Asia is embracing bullet trains like never before.

Singapore and Malaysia are set to sign an agreement Tuesday that will bring a high-speed rail link to Kuala Lumpur one step closer to reality. That follows a $5.5 billion project already underway in Indonesia while India last year chose Japan to build a $15 billion network, its first.

Asian nations are modernizing their transport infrastructure while China has set up the world’s biggest high-speed rail network. Japan has been running bullet trains for more than five decades now. As countries embrace the latest technology, it’s also pitting Chinese and Japanese manufacturers of super-fast trains against rivals such as Siemens AG and Bombardier Inc.

“It’s a good sign because generally investors are looking to see more inter-connectivity across Southeast Asia,” said Alan Richardson, a Hong Kong-based fund manager at Samsung Asset Management. That “will help to provide greater resilience to, or less reliance on other developed economies and also, should provide a more stable geopolitical environment with increasing inter-connectivity,” he said.

Final Negotiations

Singapore and Malaysia will sign a memorandum of understanding regarding the rail line, Malaysia’s foreign ministry said in an e-mailed statement Monday. Singapore Prime Minister Lee Hsien Loong will be visiting his Malaysian counterpart Najib Razak. The agreement will pave the way for final negotiations on the development and execution of the 300-kilometer (185 miles) line connecting Singapore and the Malaysian capital, the New Straits Times reported this month.

Last year, Singapore and Malaysia said they would reassess the 2020 target for the completion of the project because of the scale and complexity of the venture. Leaders of the two countries had announced in 2013 the rail link may be completed by the end of this decade, with Najib calling it a “huge game changer” that will transform the way the neighbors do business.

“The high-speed rail is a key bilateral project for both countries,” Lee’s office said in a statement Monday. “The two governments’ commitment to this project is a reflection of our strong bilateral ties and our continued efforts to deepen relations. When completed, the HSR will boost connectivity, strengthen economic ties and forge closer people-to-people linkages.”

Shorter Journey

The high-speed rail line will trim the land journey between the two Southeast Asian cities to 90 minutes, from about five hours now. It will also challenge budget carriers such as AirAsia Bhd. and Singapore Airlines Ltd.’s Tiger Airways, which fly passengers from Singapore to Kuala Lumpur in about an hour.

“The Singapore-Malaysia sector has among the largest airline capacity within the region,” said John Mathai, Bloomberg Intelligence’s Singapore-based transport analyst . “A high-speed rail could service some of the traffic within that segment, reducing congestion at airports.”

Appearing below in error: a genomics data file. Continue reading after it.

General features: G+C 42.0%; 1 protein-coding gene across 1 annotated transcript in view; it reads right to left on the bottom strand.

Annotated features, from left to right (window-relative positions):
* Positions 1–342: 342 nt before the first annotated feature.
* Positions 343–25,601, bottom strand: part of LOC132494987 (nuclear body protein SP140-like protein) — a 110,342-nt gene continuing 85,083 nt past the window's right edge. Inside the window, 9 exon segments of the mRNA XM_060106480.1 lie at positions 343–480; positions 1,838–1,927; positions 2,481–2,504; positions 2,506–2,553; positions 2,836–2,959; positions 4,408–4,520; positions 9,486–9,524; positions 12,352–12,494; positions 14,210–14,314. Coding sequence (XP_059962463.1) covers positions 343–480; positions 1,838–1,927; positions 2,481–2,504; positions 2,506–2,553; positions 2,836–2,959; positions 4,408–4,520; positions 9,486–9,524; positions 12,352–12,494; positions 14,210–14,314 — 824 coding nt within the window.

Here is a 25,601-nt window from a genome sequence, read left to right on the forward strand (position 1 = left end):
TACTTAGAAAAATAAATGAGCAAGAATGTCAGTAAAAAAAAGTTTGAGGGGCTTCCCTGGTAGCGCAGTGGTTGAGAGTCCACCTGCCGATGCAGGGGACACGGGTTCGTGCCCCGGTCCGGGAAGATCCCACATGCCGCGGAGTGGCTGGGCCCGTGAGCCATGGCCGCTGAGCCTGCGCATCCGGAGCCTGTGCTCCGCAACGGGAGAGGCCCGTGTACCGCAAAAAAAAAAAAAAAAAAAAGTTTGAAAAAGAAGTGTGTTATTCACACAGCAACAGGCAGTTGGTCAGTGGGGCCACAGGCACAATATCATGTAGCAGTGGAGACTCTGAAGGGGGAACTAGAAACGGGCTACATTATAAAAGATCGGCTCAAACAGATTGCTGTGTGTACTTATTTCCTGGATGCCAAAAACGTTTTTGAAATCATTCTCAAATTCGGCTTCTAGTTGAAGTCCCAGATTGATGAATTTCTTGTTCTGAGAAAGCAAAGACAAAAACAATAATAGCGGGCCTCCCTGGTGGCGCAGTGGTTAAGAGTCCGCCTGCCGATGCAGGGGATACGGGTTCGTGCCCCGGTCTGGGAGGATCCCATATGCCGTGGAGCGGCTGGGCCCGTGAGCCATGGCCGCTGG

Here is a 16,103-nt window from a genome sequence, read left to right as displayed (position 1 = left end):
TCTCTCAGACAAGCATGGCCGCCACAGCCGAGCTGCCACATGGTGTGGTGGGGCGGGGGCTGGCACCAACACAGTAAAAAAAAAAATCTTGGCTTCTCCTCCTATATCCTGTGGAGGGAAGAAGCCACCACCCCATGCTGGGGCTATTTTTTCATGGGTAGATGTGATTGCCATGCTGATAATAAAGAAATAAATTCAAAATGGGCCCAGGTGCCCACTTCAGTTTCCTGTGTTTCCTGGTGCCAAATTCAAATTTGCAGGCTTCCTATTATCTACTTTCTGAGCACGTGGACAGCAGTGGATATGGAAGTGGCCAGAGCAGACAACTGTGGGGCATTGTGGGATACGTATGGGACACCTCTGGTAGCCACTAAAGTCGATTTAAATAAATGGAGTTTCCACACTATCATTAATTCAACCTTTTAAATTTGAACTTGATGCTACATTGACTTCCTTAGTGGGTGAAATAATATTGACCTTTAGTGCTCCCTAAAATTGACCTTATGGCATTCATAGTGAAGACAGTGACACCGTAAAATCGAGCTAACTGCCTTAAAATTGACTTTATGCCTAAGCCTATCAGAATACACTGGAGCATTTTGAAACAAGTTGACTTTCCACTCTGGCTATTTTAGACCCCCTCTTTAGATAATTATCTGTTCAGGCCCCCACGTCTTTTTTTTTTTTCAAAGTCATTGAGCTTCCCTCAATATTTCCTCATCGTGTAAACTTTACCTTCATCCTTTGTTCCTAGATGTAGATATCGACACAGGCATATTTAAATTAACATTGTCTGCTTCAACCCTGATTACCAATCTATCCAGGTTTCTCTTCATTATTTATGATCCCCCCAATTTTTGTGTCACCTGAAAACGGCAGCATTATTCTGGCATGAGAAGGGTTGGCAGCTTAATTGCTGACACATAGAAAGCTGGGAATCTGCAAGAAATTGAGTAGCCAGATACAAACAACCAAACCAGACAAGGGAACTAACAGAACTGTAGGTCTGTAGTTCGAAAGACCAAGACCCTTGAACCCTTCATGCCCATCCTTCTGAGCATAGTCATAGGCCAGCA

Asia’s appetite for high-speed rail has also pitted Chinese rail giants such as CRRC Corp., and Japanese manufacturers Hitachi Ltd. and Mitsubishi Heavy Industries Ltd. against European rivals.

Exporting Technology

Japan, which built the world’s first high-speed train more than half a century ago, is stepping up efforts to export its bullet-train technology to meet a pledge by Prime Minister Shinzo Abe to triple infrastructure exports to 30 trillion yen ($284 billion) by 2020. China, home to the world’s biggest high-speed rail network, has identified the sector as one of 10 focus industries in a blueprint for economic development.

Japan aims to sell bullet trains to the project and the government supports bids by its companies, Transport Minister Keiichi Ishii said in December. The country beat China to secure a $15 billion rail project in India.

Chinese Premier Li Keqiang is leading his nation’s overseas push by train equipment makers as part of the government’s broader strategy to turn the country into an advanced industrial nation. He has targeted emerging markets in Africa, Latin America and Southeast Asia for rail-related orders, while also bidding for high-profile contracts in the developed world.

In October, a subsidiary of China Railway Group Ltd. partnered with local companies to win the rights to build a $5.5-billion high-speed railway line in Indonesia, the country’s first.

Malaysia and Singapore received close to 250 submissions after calling for a Request for Information for the project, and 98 were shortlisted, the New Straits Times reported in December.

Fourteen foreign entities among the 98 were asked to present their views, including France’s Alstom, Germany’s Siemens AG, Spain’s CAF and Talgo SA, Canada’s Bombardier, a group led by China Railway, as well as consortium from Japan and South Korea, the paper reported, without saying where it obtained the names.

With assistance from Chong Pooi Koon To contact the reporter on this story: Nikita Mathur in Singapore at To contact the editors responsible for this story: Anand Krishnamoorthy at, Shamim Adam

©2016 Bloomberg L.P. This article was written by Nikita Mathur from Bloomberg and was legally licensed through the NewsCred publisher network.

Photo Credit: The Shinkansen (bullet train) in Japan was built more than 50 years ago. Singapore and Malaysia are also adding high-speed rail networks to boost their economic development. Toshiyuki IMAI / Flickr